Mercy flight brings Bermudians home from US
A handful of American citizens caught a ride home to the United States last night after two flights brought in Bermudian residents and students stranded in the US by the coronavirus pandemic.
The Bermuda Business Development Agency said it had teamed up with several companies to charter two flights from Atlanta “to enable a number of students, whose universities and colleges have shut down, and family members to return home”.
Roland Andy Burrows, the chief executive of the BDA, added that people around the world were dealing with “uncertain and unsettling times” during the pandemic.
He said: “Our students in the US who haven't been able to find a way home as their schools closed and airlines suspended international flights, faced even greater uncertainty, as did their families.
“Working together, we are pleased that we have been able to find a solution to get our students home to their loved ones during this time. We thank all of those involved for their help. One of Bermuda's many great strengths is the resilience of her people and our ability to pull together as a community in times of difficulty.”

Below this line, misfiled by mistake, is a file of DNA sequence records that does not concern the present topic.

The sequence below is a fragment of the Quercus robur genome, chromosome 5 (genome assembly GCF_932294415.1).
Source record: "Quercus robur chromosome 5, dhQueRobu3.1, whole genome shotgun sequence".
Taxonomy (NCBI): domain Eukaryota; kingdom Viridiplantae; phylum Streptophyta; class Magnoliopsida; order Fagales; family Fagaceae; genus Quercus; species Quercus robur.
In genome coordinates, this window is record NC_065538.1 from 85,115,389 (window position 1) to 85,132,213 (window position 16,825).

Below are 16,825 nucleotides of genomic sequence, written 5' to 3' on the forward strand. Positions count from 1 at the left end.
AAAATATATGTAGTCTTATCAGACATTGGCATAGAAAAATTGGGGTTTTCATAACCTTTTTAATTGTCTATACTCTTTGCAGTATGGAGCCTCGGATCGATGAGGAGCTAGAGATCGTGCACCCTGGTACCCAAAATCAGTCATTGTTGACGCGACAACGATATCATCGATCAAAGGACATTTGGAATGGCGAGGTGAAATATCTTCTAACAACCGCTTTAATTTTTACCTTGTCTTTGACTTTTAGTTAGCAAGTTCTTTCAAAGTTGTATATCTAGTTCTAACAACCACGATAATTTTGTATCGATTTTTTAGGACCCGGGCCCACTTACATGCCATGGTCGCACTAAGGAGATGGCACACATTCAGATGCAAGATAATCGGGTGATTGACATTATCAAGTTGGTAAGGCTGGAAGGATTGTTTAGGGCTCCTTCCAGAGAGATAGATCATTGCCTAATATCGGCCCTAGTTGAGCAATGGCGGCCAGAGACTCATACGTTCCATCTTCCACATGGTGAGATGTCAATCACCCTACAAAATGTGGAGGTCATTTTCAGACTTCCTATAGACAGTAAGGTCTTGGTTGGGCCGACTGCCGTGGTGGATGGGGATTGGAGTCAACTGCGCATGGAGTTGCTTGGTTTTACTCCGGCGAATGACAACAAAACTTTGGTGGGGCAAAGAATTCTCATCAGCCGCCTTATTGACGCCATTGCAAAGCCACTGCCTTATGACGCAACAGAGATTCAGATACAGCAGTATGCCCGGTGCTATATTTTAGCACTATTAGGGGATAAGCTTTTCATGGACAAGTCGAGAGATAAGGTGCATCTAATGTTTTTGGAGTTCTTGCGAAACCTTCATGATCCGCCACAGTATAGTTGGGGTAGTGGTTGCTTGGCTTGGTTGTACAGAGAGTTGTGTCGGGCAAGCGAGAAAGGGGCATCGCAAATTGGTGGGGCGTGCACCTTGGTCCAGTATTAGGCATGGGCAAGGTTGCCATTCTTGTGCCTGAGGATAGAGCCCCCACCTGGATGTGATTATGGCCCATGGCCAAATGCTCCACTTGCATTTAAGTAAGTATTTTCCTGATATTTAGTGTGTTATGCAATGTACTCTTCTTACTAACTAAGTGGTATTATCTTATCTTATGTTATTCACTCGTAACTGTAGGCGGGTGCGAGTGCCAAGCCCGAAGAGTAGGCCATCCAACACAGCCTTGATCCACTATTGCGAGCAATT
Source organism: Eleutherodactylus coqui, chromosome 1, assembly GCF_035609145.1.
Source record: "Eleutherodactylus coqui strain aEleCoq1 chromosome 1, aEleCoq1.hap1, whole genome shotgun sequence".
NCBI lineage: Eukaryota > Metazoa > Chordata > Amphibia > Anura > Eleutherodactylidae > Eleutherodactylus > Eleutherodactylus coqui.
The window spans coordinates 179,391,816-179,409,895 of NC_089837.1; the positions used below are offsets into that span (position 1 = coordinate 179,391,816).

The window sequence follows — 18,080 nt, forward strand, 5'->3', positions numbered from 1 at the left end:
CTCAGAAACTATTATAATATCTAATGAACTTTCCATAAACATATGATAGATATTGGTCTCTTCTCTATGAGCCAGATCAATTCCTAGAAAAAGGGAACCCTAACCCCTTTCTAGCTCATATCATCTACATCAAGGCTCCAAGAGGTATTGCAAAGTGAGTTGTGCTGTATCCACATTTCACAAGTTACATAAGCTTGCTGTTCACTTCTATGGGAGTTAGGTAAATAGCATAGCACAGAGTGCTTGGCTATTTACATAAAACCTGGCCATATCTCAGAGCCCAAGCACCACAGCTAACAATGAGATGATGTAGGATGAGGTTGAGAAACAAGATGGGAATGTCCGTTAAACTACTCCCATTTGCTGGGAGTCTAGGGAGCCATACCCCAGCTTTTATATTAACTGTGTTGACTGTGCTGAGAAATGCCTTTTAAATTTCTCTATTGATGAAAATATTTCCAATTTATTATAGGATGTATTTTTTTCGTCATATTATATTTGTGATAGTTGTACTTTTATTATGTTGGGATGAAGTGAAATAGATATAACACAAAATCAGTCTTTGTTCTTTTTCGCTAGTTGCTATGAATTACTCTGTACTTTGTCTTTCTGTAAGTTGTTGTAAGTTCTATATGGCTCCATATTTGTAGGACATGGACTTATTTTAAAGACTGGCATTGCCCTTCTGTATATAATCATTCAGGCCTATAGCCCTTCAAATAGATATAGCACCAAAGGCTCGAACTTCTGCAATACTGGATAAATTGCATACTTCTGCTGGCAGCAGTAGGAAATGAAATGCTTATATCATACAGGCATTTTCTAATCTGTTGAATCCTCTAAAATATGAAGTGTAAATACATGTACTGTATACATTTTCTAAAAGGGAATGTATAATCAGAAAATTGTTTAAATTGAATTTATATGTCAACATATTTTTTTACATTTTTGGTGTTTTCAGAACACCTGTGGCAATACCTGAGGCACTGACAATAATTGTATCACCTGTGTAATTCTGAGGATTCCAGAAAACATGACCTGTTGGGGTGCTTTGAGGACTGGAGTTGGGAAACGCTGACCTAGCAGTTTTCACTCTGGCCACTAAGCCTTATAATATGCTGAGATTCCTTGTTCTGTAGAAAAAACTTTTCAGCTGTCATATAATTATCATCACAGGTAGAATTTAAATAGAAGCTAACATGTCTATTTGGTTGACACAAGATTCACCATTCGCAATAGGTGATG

Constance Dierman, the US Consul General, said it was “only a few people who were interested and able to travel on short notice”.
She added: “The US Consulate is grateful for the efforts by the Bermuda Business Development Agency and members of the business sector who came together to make it possible for Bermudians, and Americans, to get home.”
The flights were chartered by Butterfield Bank, airport operators Skyport, Sol Petroleum and insurance firms Zurich and Freisenbruch Insurance Group. Travellers were required to self-isolate and monitor their health for 14 days.
David Burt said last night that “many of them will be housed in quarantine facilities which have been offered by the Government of Bermuda”.
The Premier added that travellers who arrived on future flights would not be allowed to self-quarantine.
He said: “They will be required to be under their period of 14 days in a government-approved quarantine facility.”